Gamification of Driving Ranges – TrackMan Golf Takes Their Next Step

TrackMan Range debuts in North America near Detroit (Screen Capture - TrackmanGolf.com)

At one time it took the addition of  a 50 gallon drum and maybe an old car as targets to make a driving range fun. Technology is taking that a whole lot further.

Range and practice centre operators will tell you that novelty of just hitting a bucket of balls into the field tends to wear off pretty quickly for many customers. Sure, there are those grinding on changes in their golf swing, or grooving it for their next tournament, but that hardly makes up the majority of customers.

Thus, the barrels and targets over the years. A favourite of mine back in the day was a range that dropped an old school bus in at the 200-yard mark. You can imagine the clamouring to be the first to knock out a window before they were all gone!

The massive success of facilities like TopGolf are proving there is a future market for golf-based entertainment facilities, so current establishments have to keep adding more features to appeal to the user, to keep them engaged.

Additions like PowerTee, which automates the golf ball setup have helped, but the need for something more comprehensive to assist the already established facility (without having to spend $15-25 million to build a TopGolf) has been an opportunity waiting for a saviour.

TrackMan, the company that makes Doppler Radar based tracking devices (for both golf and other sports) thinks they have the solution. The first practical installation of it will debut October 30th in Michigan.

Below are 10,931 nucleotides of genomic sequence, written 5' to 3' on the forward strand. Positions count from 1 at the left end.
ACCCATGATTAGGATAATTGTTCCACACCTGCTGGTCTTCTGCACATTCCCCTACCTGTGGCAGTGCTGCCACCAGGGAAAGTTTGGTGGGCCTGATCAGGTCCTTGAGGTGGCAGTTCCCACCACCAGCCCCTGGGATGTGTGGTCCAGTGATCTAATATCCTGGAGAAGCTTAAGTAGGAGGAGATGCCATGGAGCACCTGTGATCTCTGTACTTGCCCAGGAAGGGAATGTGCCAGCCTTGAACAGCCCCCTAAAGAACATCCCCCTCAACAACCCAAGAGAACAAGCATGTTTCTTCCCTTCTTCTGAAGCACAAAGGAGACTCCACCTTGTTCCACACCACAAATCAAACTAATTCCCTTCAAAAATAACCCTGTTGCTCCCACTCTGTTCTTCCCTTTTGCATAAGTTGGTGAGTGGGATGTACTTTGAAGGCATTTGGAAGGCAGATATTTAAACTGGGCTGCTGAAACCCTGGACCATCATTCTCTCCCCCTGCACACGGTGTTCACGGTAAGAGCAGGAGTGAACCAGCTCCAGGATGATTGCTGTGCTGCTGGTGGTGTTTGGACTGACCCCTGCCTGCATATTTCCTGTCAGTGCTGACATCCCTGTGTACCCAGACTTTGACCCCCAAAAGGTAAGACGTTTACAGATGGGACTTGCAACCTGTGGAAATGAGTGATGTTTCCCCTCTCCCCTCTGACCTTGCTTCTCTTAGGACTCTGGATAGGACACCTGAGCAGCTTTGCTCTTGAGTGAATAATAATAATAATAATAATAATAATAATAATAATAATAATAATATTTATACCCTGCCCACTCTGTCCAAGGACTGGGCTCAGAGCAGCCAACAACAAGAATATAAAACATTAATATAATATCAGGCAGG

At Carl’s Golfland, already a very successful practice and golf retail centre in Bloomington Hills, suburban Detroit golfers will soon have access to the first TrackMan Range system in North America.

Using a single radar system with an array that covers the entire 52-tee year-round setup, golfers can connect through an app and receive eight data points on each ball they hit. In season the data will also be available from the grass tee decks.

Data points include Ball Speed, Launch Angle, Launch Direction, Height, Carry, Total, Side and Distance From Pin.

“Imagine having your own personal TrackMan whenever you practice on the range at Carl’s Golfland. Starting Monday that will be possible. We are extremely happy that TrackMan choose Carl’s Golfland as the first range in America to offer this cutting-edge technology to our customers”, comments owner Carl Rose.

The Future

For now users of the system can use them app to compare and contrast their results with their friends that join them on the range, but TrackMan executives have hinted at future app features that include games, and much more. More engagement, more fun.

This first step seems to be just that, but it looks like it is laying the groundwork for something even better. And that leaves you wondering what the potential for technology might be in transforming current golf practice facilities into something more appealing for the future generation.

Will it change the game forever and brings millions of new golfers to the sport? That might be far-reaching but any progress towards that, is just that – progress. It’s all we can hope for those who want to see the game thrive.

In the meantime I’ll be awaiting for my notification that they have added a school bus target to the app…

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